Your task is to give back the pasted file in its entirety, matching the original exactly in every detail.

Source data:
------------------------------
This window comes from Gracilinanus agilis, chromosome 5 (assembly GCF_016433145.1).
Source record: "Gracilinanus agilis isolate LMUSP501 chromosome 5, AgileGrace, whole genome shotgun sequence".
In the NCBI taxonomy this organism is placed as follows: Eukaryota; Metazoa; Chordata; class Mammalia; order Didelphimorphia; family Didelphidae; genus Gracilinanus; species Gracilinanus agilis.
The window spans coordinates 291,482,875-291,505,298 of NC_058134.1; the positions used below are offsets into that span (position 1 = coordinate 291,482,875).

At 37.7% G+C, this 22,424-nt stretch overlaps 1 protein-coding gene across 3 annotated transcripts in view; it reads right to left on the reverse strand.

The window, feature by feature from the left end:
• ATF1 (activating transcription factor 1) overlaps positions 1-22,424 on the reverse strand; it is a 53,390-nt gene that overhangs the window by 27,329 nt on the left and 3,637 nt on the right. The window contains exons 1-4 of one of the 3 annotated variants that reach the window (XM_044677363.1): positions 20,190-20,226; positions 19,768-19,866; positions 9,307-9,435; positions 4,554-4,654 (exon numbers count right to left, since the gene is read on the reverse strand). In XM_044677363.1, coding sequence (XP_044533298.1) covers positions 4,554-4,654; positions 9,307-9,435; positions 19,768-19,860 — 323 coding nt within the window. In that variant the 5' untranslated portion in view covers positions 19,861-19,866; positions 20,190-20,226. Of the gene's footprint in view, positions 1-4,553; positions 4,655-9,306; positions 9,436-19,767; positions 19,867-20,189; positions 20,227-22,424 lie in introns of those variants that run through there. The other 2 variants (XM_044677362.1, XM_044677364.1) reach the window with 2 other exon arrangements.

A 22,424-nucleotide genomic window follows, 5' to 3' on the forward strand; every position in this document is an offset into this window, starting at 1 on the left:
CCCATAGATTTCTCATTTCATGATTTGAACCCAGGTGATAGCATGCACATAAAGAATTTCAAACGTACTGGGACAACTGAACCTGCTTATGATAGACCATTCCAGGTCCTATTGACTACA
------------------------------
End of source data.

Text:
This window comes from Gracilinanus agilis, chromosome 5 (assembly GCF_016433145.1).
Source record: "Gracilinanus agilis isolate LMUSP501 chromosome 5, AgileGrace, whole genome shotgun sequence".
In the NCBI taxonomy this organism is placed as follows: Eukaryota; Metazoa; Chordata; class Mammalia; order Didelphimorphia; family Didelphidae; genus Gracilinanus; species Gracilinanus agilis.
The window spans coordinates 291,482,875-291,505,298 of NC_058134.1; the positions used below are offsets into that span (position 1 = coordinate 291,482,875).

At 37.7% G+C, this 22,424-nt stretch overlaps 1 protein-coding gene across 3 annotated transcripts in view; it reads right to left on the reverse strand.

The window, feature by feature from the left end:
• ATF1 (activating transcription factor 1) overlaps positions 1-22,424 on the reverse strand; it is a 53,390-nt gene that overhangs the window by 27,329 nt on the left and 3,637 nt on the right. The window contains exons 1-4 of one of the 3 annotated variants that reach the window (XM_044677363.1): positions 20,190-20,226; positions 19,768-19,866; positions 9,307-9,435; positions 4,554-4,654 (exon numbers count right to left, since the gene is read on the reverse strand). In XM_044677363.1, coding sequence (XP_044533298.1) covers positions 4,554-4,654; positions 9,307-9,435; positions 19,768-19,860 — 323 coding nt within the window. In that variant the 5' untranslated portion in view covers positions 19,861-19,866; positions 20,190-20,226. Of the gene's footprint in view, positions 1-4,553; positions 4,655-9,306; positions 9,436-19,767; positions 19,867-20,189; positions 20,227-22,424 lie in introns of those variants that run through there. The other 2 variants (XM_044677362.1, XM_044677364.1) reach the window with 2 other exon arrangements.

A 22,424-nucleotide genomic window follows, 5' to 3' on the forward strand; every position in this document is an offset into this window, starting at 1 on the left:
CCCATAGATTTCTCATTTCATGATTTGAACCCAGGTGATAGCATGCACATAAAGAATTTCAAACGTACTGGGACAACTGAACCTGCTTATGATAGACCATTCCAGGTCCTATTGACTACA